Just to pick an example, if the helicopter is traveling at 45 meters/second (162 km/hr or about 101 mph) in a direction along the circumference of the inner surface, the acceleration due to the Coriolis force would have magnitude 2 * (0.02618/second) * (45 meters/second) = 2.356 m/s^2, and the direction would in this case be either straight "up" or straight "down", depending on the details of whether the station was rotating clockwise or counterclockwise and whether the helicopter's direction of travel on the inner circumference was clockwise or counterclockwise. So when this vector was added to the centrifugal force vector, the people in the helicopter would feel either slightly heavier or slightly lighter than if the helicopter was just hovering over a fixed point on the inner surface with zero velocity in the rotating frame--if they were flying close to the ground where the centrifugal acceleration is 5.483 m/s^2, they might feel as light as 5.483 m/s^2 - 2.356 m/s^2 = 3.127 m/s^2, or as heavy as 5.483 m/s^2 + 2.356 m/s^2 = 7.839 m/s^2. But they would have to fly considerably faster than modern helicopters typically fly in order for the Coriolis force to completely cancel the centrifugal force and make them feel completely weightless.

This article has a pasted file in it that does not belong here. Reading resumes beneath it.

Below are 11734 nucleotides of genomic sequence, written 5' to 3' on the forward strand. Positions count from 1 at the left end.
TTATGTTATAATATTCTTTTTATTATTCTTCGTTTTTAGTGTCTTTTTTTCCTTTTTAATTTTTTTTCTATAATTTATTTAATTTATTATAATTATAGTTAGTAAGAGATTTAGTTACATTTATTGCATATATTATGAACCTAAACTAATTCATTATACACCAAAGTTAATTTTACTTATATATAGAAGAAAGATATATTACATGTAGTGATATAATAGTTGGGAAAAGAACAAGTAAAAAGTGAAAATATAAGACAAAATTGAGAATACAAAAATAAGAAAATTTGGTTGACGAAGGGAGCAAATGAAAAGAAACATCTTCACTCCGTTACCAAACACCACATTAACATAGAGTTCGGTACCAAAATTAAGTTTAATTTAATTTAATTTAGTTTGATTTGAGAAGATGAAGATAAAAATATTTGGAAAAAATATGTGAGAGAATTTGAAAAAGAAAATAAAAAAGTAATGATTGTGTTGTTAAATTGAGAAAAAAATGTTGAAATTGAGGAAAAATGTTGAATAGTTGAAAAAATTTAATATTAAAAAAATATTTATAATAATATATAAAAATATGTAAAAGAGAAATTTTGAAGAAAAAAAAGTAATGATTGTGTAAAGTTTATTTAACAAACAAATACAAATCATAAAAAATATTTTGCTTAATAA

Note that adding the centrifugal and Coriolis vectors only gives you the acceleration in the rotating frame of Rama's surface, which may not be the same as the acceleration measured on board the helicopter. As an analogy, for a falling helicopter on Earth the acceleration in the Earth frame is 9.8 m/s^2, but people on board the helicopter will feel weightless (zero proper acceleration as measured by an accelerometer on board) as long as the helicopter is in free-fall. But as long as the helicopter maintains a velocity in the rotating frame that's close to constant, the acceleration in the rotating frame should match what's felt by those on board (and the helicopter's velocity should naturally tend to be fairly constant as long as its rotors are spinning since that will give it a fairly constant velocity relative to the air, which means a relatively constant velocity relative to the ground due to drag between the air and the ground, so Motti's answer is correct in that sense).